President Higgins makes impassioned plea for future of Irish language

Every community expresses its basic values in the way in which it treats a language, President Higgins tells rally

Dean Afolabi (11) with his mother,  Tomi Matuluko at the Beo festival in Dublin. Dean is fluent in Irish and attends Gaelscoil an Bhradain Feasa, near their home in Drogheda, Co Louth.

Dean Afolabi (11) with his mother, Tomi Matuluko at the Beo festival in Dublin. Dean is fluent in Irish and attends Gaelscoil an Bhradain Feasa, near their home in Drogheda, Co Louth.

 

Thousands of people attended an Irish language street festival in Dublin city centre on Saturday, coming from all over the country for the ‘Beo’ (Alive) event.

The festival took place in Merrion Square, and featured entertainment, music and speeches, with President Michael D Higgins addressing the crowd.

Speaking in Irish, President Higgins invoked the memory of the first President of Ireland and founder of Conradh na Gaeilge, Douglas Hyde, referring to him by his pen name, an Craoibhín Aoibhinn.

“We are gathered together today, young and old, fluent speakers and learners, city dwellers and rural dwellers, to celebrate our heritage, our ancient culture – which we have conserved despite the problems and challenges of history, the most important, most valuable, most beautiful part of our culture: The Irish language, the native tongue of this island.

“We are gathered together to celebrate the vision of an Craoibhín Aoibhinn and his colleagues, and to exhilarate and to motivate the work which will be done in the coming years.

"Every language is a great thing. Every language in the world give a certain insight to the people who speak it, to the community who speak it, and to the place it is spoken. Every community, in the way in which it treats a language, expresses their basic values,” Mr Higgins said.

The president had words of support for those who might be struggling with the language but also threw down a challenge and asked the public to welcome Irish into their lives .

“For those of you who love our language but may not be confident speaking Irish. The revival of our Irish language starts with each and every one of you.

“I invite everyone, starting this year in Bliain na Gaeilge, to welcome the Irish language into their lives. To experience, relearn, re-engage with it. Give it a second chance. Dare to cherish it. Dare to value it. Dare to use it. Dare to recognise and love it as the most essential part of our culture. However much or little of the language you have, I urge you to use it. I promise you, it will be easier than you imagine!”

Dean Afolabi, who turns 11 years old tomorrow, was one young man attending the festival.

His mother Tomi Matuluko, who came to Ireland from Nigeria 15 years ago, accompanied him.

Dean is fluent in Irish and attends Gaelscoil an Bhradáin Feasa, near their home in Drogheda, Co Louth. He said there was “no difference” to learning Irish and English, and he enjoyed his school.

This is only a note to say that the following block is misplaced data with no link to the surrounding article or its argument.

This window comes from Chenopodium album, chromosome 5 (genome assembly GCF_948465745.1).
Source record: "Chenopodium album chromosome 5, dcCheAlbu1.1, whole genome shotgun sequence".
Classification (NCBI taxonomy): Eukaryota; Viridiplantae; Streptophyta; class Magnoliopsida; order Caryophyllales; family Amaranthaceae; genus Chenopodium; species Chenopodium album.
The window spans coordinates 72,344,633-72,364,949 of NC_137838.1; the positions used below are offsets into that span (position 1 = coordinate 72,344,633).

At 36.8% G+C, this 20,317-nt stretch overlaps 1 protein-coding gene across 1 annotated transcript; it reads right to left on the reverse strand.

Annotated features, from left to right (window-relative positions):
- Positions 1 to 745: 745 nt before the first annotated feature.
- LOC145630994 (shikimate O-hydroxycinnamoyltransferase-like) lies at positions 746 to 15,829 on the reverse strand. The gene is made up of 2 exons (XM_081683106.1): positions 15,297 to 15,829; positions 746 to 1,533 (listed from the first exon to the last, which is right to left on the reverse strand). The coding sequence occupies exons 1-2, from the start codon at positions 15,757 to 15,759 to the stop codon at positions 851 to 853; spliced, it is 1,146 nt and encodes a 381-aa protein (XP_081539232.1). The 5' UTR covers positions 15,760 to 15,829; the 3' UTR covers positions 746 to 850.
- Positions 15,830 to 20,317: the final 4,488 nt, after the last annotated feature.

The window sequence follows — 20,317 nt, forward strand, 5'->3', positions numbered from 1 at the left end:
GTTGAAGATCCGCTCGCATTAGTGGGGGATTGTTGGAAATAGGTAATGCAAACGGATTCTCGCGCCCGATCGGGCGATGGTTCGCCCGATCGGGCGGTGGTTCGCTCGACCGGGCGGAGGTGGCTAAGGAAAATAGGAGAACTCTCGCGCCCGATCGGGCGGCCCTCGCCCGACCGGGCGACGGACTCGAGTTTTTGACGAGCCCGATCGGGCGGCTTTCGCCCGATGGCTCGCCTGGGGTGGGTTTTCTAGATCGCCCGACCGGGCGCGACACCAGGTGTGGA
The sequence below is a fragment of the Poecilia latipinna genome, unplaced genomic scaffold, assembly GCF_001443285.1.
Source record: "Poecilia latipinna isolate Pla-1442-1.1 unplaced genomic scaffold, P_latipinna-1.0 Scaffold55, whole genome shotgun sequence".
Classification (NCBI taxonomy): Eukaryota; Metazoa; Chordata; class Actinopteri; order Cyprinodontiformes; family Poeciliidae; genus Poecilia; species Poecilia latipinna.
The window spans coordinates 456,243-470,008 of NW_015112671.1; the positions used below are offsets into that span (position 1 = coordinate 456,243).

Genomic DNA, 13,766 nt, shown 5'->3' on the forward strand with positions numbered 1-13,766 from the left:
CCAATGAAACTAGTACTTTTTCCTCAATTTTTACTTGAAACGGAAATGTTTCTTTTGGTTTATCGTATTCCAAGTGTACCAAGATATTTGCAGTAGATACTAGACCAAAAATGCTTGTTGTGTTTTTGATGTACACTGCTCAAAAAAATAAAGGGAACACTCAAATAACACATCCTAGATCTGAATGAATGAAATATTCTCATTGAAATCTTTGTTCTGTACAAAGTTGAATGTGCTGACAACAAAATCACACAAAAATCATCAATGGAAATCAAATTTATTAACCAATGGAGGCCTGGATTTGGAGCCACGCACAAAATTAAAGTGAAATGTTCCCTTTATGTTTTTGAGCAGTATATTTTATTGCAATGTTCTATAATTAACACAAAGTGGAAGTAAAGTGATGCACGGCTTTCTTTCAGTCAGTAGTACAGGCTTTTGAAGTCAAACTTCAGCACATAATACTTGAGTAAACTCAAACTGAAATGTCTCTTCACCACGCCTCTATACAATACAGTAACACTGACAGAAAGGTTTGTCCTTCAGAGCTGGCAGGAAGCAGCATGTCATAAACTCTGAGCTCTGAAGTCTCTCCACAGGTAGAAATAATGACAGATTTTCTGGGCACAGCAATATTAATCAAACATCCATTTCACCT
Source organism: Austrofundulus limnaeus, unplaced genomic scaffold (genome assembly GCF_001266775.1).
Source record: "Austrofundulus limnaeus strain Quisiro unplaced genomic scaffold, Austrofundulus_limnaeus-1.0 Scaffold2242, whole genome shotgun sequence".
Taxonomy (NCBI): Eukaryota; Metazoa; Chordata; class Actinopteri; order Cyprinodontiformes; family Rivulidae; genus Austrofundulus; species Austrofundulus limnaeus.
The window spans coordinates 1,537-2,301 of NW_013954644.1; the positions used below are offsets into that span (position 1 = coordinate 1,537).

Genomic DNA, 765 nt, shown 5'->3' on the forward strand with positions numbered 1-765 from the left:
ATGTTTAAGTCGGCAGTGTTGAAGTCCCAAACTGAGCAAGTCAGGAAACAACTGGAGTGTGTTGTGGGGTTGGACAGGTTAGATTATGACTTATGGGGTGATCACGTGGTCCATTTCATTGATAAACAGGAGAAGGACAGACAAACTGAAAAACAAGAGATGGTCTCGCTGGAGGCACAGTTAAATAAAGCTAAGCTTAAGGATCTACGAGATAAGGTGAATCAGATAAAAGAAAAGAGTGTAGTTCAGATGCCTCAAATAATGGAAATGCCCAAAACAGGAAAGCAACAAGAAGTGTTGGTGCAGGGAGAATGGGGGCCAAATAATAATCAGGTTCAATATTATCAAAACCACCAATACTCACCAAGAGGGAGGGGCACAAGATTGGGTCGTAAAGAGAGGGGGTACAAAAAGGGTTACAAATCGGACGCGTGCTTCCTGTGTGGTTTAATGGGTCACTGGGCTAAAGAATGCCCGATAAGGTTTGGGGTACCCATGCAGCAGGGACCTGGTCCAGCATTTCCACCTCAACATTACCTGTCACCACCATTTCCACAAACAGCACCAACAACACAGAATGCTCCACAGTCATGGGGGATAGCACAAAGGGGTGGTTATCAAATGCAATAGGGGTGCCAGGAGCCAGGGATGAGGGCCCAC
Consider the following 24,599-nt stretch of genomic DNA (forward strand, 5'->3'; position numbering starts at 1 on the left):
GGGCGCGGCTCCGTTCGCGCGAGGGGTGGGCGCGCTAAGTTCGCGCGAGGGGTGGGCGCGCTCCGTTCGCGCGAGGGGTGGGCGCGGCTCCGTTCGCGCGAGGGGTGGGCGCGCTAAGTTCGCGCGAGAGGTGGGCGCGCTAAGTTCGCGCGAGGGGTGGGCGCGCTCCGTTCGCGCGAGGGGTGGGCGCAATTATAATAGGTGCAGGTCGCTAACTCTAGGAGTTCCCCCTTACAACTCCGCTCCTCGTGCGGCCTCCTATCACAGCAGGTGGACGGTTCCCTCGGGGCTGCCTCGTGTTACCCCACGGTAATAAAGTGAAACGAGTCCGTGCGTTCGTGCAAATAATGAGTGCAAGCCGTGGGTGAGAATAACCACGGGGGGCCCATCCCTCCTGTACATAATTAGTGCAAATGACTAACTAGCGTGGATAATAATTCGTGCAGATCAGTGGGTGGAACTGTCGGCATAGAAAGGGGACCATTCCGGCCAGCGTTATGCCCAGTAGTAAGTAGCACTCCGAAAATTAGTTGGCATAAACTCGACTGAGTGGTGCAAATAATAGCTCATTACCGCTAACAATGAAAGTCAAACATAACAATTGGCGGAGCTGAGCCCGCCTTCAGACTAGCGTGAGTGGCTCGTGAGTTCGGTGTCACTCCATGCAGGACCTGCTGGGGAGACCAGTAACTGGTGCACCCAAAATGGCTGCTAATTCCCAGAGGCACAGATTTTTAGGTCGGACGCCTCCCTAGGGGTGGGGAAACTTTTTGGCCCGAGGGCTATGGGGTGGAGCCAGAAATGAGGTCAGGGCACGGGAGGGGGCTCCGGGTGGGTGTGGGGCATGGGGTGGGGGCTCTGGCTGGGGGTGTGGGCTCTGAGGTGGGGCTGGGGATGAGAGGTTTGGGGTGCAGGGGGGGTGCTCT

His mother Tomi said the pair travelled to the Beo event, because “we are proud to be Irish citizens”.

“My son here speaks Irish, he goes to Irish school, we have to celebrate our heritage, so that’s why we are here. We are here to show we have integrated and we are proud to be Irish,” she said.

Language groups, schools, sports clubs, third level societies, community groups and Gaeltacht groups took part in the street festival, one of the main events of Bliain na Gaeilge 2018.

Buses travelled from 15 locations around the country to the event which started at Parnell Square at 1pm. A rally proceeded down O’Connell Street at 2pm to Merrion Square, where the festival took place.

Event director Julian de Spáinn said the day was a chance for those with an interest in the Irish language “to come together and celebrate”.

Revival

“I suppose what Beo is all about today is to show the vitality and vibrancy of the language. What we’re showing is despite 125 years of revival that there’s still challenges out there, and we do face many, especially in Gaeltacht areas.

“The public in general have a huge interest in the language, and they’re always looking for more opportunities to use it. So today is an opportunity to come together. It’s a chance to celebrate and realise the language is so integral to who we are as a country,” he said.

Sarah Scannell was another Irish language speaker who attended the festival. Living in Dublin, she has a young son in a Gaelscoil.

“We came out as a family, there’s three generations of us here today. We make an effort every day to speak it,” she said.

The festival was an opportunity to bring people interested in the language together, which was important, “especially when you’re trying to pass it on to the younger children,” she said.

The growth in popularity of Gaelscoileanna was “great” she said, but added it was important to make sure they were open to children of immigrant families as well. “The schools are doing a great job to try and make it more accessible to people that are coming into Ireland” she said.

Bliain na Gaeilge 2018 is a year-long celebration of the Irish language organised around five key themes - the revival of the language over the last 125 years; the creativity of the language; the vibrancy of the language; community participation; and the value of Gaeltacht areas.